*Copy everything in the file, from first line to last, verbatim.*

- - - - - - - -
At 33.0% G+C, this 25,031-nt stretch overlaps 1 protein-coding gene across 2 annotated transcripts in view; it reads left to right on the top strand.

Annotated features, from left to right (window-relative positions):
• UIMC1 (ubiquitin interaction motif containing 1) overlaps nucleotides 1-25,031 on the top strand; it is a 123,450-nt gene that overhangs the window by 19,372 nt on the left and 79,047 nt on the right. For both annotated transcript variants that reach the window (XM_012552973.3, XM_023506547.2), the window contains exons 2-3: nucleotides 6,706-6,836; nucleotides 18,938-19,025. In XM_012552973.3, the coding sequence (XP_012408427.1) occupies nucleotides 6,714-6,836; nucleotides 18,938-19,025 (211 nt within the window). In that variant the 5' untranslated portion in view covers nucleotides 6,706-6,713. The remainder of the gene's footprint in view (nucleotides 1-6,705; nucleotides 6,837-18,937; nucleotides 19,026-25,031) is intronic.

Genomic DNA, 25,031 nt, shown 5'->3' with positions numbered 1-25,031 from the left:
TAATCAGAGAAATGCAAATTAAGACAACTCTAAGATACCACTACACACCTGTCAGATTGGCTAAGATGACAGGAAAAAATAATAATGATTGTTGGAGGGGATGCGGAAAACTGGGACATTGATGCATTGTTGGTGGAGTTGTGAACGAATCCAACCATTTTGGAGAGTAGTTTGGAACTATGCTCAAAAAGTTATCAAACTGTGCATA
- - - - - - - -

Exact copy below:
At 33.0% G+C, this 25,031-nt stretch overlaps 1 protein-coding gene across 2 annotated transcripts in view; it reads left to right on the top strand.

Annotated features, from left to right (window-relative positions):
• UIMC1 (ubiquitin interaction motif containing 1) overlaps nucleotides 1-25,031 on the top strand; it is a 123,450-nt gene that overhangs the window by 19,372 nt on the left and 79,047 nt on the right. For both annotated transcript variants that reach the window (XM_012552973.3, XM_023506547.2), the window contains exons 2-3: nucleotides 6,706-6,836; nucleotides 18,938-19,025. In XM_012552973.3, the coding sequence (XP_012408427.1) occupies nucleotides 6,714-6,836; nucleotides 18,938-19,025 (211 nt within the window). In that variant the 5' untranslated portion in view covers nucleotides 6,706-6,713. The remainder of the gene's footprint in view (nucleotides 1-6,705; nucleotides 6,837-18,937; nucleotides 19,026-25,031) is intronic.

Genomic DNA, 25,031 nt, shown 5'->3' with positions numbered 1-25,031 from the left:
TAATCAGAGAAATGCAAATTAAGACAACTCTAAGATACCACTACACACCTGTCAGATTGGCTAAGATGACAGGAAAAAATAATAATGATTGTTGGAGGGGATGCGGAAAACTGGGACATTGATGCATTGTTGGTGGAGTTGTGAACGAATCCAACCATTTTGGAGAGTAGTTTGGAACTATGCTCAAAAAGTTATCAAACTGTGCATA